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Friday, March 27

Register & Submit Abstracts: EVOLUTION THEMED, April Interdisciplinary Science of Consumption meeting

Now accepting registrations and student submissions for ISC15:

Interdisciplinary Science of Consumption 2015: The Evolution Edition!
April 17-18, 2015
Ann Arbor, MI
University of Michigan
Organizers: Stephanie Preston, Joshua Ackerman

By April 5th: Register to attend and/or submit student data blitz abstracts by emailing ISC15Meeting@umich.edu. Attendance costs $30 if you do not register in advance.

PUBLIC EVENING LECTURE, APRIL 17(free to the public)
Mihaly Csikszentmihalyi (Claremont Graduate University, author of Flow) - "Curiosity and enjoyment as moderating factors in socio-cultural evolution"

CONFERENCE SPEAKERS, APRIL 18(requires registration)
Jeffry Simpson (Univ. of Minnesota) - "The effect of early life experiences on risk-taking and impulse control in adulthood"
Kristina Durante (UT San Antonio) - "Evolutionary influences on consumer behavior and finance"
Lucia Jacobs (UC Berkeley) - "How olfaction and cognition shaped the evolution of the vertebrate brain"
Martin Daly (Univ. of Missouri) - "Economic inequality and lethal violence"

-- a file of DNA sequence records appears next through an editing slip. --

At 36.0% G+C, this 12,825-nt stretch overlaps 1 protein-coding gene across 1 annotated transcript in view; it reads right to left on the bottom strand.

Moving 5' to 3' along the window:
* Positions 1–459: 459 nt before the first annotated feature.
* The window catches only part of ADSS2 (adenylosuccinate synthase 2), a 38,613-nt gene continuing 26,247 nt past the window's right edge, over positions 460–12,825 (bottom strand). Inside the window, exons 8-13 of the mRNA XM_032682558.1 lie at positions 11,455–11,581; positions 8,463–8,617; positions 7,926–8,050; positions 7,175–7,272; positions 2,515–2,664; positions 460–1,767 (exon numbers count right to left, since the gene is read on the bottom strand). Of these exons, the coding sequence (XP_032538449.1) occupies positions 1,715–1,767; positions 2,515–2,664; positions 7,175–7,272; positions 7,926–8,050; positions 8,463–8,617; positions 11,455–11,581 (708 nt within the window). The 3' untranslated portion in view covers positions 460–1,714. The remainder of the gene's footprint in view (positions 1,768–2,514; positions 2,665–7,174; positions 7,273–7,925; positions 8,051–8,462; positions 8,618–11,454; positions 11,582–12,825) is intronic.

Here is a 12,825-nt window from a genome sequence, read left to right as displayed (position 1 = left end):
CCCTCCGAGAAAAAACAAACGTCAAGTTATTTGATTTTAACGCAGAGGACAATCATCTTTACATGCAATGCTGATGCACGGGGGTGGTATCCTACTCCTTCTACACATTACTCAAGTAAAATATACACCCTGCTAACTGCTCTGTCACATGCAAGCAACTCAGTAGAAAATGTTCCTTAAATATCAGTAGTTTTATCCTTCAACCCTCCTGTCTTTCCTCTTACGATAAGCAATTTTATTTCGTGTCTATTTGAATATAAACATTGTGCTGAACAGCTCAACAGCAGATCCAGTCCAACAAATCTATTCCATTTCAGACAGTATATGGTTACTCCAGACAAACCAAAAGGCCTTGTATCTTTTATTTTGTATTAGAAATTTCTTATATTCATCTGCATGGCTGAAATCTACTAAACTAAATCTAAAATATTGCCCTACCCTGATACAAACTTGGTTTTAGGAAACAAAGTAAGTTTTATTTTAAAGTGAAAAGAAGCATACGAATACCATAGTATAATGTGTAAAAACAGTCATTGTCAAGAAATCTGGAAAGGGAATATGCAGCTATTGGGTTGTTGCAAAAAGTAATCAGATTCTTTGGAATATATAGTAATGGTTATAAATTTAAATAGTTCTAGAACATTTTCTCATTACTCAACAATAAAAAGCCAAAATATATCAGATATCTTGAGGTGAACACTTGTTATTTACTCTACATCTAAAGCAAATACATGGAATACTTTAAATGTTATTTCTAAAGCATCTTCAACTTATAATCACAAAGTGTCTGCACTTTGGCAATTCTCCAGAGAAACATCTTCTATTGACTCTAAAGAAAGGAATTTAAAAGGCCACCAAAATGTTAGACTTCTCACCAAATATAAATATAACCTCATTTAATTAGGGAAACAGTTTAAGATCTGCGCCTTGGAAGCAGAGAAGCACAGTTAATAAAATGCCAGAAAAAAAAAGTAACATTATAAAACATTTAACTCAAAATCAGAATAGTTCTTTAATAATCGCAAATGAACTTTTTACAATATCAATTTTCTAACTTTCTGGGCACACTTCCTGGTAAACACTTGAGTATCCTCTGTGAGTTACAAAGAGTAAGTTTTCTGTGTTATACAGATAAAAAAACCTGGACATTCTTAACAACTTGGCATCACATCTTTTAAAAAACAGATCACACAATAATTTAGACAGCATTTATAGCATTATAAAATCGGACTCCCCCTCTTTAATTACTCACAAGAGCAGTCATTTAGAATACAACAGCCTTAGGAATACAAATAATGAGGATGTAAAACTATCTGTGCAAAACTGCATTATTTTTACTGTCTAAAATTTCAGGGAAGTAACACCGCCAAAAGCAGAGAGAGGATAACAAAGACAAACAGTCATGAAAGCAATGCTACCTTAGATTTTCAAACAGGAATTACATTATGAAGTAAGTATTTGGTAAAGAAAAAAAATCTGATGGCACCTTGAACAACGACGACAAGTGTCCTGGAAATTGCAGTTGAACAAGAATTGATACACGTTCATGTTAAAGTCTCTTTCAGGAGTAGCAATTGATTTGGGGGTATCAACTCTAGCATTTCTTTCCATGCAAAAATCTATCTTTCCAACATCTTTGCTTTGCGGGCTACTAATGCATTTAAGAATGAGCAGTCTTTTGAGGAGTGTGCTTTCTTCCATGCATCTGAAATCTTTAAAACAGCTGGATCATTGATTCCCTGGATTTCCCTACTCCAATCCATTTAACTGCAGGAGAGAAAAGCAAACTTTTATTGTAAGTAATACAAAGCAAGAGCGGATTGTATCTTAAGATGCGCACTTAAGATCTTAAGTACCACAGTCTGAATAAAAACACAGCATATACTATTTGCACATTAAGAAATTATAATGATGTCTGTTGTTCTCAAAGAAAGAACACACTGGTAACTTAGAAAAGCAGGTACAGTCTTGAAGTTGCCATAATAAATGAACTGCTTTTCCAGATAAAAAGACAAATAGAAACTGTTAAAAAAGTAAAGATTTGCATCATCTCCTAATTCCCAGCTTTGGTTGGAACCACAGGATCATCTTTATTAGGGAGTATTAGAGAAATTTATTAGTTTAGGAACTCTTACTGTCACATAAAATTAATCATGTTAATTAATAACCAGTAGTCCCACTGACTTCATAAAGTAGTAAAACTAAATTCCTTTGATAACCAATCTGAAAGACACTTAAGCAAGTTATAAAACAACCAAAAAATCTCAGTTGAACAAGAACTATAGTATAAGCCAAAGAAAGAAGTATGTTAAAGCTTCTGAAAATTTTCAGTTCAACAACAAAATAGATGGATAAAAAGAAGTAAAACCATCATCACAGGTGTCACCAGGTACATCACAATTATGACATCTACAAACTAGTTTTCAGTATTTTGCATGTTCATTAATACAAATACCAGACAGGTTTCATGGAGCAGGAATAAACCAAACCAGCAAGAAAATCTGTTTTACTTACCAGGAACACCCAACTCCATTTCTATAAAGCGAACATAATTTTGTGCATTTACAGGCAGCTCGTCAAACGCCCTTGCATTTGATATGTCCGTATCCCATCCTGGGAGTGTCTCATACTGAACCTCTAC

Daniel Kruger (Univ. of Michigan) - "Consumption is sexy: Consumer behavior understood through evolutionary life history theory"
Josh Ackerman (Univ. of Michigan) - "How the threat of infectious disease influences consumption"
Special Meeting Theme: Evolutionary Perspectives on Consumption. Sponsored by the University of Michigan's Evolution and Human Adaptation Program (EHAP).

For more information email ISC15meeting@umich.edu.

See you there!

Josh Ackerman & Stephanie Preston

Society Overview: Our drive to consume--our desire for food, clothing, smart phones, and megahomes--evolved from our ancestors' drive to survive. But the psychological and neural processes that originally evolved to guide mammals toward resources that are necessary but scarce may mislead us in modern conditions of material abundance. Phenomena such as obesity, financial bubbles, hoarding, and shopping sprees suggest a mismatch between our instinct to consume and our current environment. The overlapping biological and psychological bases for these consumption-related phenomena suggest the benefits of an interdisciplinary approach. Therefore, ISC meetings include presentations from leading researchers across fields with ample discussion time to promote communication and collaboration.

Edited Volume: The Interdisciplinary Science of Consumption. Speakers and research from prior meetings have been published in a volume by MIT Press (edited by Preston, Kringelbach, and Knutson). Contributors consider such topics as how animal food-storing informs human consumption; the downside of evolved "fast and frugal" rules for eating; how future discounting and the draw toward immediate rewards influence food consumption, addiction, and our ability to save; overconsumption as social display; and the policy implications of consumption science. Taken together, the chapters make the case for an emerging interdisciplinary science of consumption that reflects commonalities across species, domains, and fields of inquiry.